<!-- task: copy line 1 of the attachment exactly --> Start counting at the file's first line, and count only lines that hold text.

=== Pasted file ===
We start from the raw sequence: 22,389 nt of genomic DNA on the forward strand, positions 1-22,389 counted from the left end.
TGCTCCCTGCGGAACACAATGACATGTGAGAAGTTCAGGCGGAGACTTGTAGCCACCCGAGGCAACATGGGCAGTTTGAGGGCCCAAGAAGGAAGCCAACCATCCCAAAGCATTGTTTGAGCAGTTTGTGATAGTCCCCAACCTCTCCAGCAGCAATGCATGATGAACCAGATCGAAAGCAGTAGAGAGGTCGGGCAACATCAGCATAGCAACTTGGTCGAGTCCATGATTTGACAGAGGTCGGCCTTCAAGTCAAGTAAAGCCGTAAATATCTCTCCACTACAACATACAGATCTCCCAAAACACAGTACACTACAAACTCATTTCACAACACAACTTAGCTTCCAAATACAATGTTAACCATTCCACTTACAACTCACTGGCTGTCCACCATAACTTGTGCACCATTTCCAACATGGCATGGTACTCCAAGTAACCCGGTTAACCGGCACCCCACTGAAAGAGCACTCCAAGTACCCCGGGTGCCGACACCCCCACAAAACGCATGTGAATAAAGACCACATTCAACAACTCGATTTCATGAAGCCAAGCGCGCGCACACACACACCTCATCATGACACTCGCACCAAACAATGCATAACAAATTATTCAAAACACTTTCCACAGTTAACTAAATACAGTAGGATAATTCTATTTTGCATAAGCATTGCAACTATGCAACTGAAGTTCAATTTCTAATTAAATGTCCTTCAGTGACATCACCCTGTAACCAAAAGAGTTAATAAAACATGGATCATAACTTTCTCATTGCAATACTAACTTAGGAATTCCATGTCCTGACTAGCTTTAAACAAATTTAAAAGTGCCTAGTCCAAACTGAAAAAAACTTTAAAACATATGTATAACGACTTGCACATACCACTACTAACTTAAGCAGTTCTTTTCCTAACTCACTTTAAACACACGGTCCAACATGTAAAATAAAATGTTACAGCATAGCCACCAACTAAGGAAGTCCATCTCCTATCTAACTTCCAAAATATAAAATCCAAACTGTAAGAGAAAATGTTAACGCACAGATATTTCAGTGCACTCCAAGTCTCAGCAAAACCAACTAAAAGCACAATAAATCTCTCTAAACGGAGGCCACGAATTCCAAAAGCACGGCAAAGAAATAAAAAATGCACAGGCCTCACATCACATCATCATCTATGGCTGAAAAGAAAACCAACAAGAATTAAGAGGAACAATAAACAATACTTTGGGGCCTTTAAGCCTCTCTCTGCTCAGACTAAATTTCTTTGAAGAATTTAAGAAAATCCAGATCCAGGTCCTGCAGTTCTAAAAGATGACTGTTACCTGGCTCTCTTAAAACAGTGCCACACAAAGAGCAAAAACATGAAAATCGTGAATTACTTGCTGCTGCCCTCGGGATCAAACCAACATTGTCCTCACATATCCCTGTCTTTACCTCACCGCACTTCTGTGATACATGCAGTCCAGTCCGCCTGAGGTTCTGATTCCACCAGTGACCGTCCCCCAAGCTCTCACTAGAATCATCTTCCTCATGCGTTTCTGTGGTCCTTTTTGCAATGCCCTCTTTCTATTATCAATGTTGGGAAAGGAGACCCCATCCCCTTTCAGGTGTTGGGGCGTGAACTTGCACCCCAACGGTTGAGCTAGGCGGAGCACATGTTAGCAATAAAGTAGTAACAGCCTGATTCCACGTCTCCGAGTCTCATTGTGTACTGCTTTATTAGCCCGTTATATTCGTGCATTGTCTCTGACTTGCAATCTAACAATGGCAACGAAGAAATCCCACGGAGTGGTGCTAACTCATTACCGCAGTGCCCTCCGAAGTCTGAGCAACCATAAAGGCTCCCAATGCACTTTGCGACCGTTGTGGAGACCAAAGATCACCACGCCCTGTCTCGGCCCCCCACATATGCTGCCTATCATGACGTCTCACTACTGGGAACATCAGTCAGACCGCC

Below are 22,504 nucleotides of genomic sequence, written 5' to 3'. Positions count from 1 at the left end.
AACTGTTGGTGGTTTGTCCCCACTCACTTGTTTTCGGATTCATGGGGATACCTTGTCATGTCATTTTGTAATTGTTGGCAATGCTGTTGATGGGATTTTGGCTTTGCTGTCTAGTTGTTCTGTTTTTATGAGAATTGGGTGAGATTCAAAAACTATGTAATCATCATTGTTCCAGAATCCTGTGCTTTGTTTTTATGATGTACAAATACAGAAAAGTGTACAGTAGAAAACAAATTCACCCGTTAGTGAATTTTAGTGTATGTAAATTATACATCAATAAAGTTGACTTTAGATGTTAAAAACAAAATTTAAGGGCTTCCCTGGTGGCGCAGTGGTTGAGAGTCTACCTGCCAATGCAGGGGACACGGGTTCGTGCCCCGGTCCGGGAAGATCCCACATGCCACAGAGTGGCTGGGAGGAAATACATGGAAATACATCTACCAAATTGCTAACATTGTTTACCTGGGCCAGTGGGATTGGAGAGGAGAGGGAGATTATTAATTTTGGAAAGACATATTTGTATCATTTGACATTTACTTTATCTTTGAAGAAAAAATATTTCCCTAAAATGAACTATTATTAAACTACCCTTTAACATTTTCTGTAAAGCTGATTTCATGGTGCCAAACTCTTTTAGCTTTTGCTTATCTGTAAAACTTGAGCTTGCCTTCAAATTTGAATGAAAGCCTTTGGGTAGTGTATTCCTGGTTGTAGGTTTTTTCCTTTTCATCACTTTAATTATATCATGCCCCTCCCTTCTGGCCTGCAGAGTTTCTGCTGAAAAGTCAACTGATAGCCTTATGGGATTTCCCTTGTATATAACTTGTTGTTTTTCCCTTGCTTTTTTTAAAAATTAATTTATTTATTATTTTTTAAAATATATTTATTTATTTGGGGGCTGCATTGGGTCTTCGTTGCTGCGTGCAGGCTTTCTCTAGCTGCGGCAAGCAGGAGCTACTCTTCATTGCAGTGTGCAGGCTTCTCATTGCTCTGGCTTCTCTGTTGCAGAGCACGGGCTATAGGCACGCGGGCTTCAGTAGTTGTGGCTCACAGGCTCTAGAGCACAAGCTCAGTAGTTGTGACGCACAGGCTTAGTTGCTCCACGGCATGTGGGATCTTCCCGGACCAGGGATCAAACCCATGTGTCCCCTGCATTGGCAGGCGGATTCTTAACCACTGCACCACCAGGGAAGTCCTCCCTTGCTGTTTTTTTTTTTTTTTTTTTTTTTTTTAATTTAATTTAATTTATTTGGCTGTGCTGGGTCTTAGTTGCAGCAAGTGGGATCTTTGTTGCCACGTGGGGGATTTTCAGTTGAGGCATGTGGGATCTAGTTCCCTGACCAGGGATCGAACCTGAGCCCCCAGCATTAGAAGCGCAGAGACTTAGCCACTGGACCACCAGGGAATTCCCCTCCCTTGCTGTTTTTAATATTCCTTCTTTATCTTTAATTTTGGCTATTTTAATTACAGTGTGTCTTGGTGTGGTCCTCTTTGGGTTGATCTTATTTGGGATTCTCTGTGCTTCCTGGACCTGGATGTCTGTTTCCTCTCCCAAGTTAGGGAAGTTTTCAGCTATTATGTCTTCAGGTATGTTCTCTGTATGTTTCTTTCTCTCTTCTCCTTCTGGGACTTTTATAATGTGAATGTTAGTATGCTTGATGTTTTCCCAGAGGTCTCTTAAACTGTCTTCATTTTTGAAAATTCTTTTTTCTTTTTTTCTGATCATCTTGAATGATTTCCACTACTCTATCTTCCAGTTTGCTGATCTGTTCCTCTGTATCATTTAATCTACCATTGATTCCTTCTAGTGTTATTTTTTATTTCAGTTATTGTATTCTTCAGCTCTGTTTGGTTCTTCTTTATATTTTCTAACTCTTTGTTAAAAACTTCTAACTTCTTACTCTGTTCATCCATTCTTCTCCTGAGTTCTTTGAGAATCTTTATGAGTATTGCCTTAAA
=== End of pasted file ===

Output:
We start from the raw sequence: 22,389 nt of genomic DNA on the forward strand, positions 1-22,389 counted from the left end.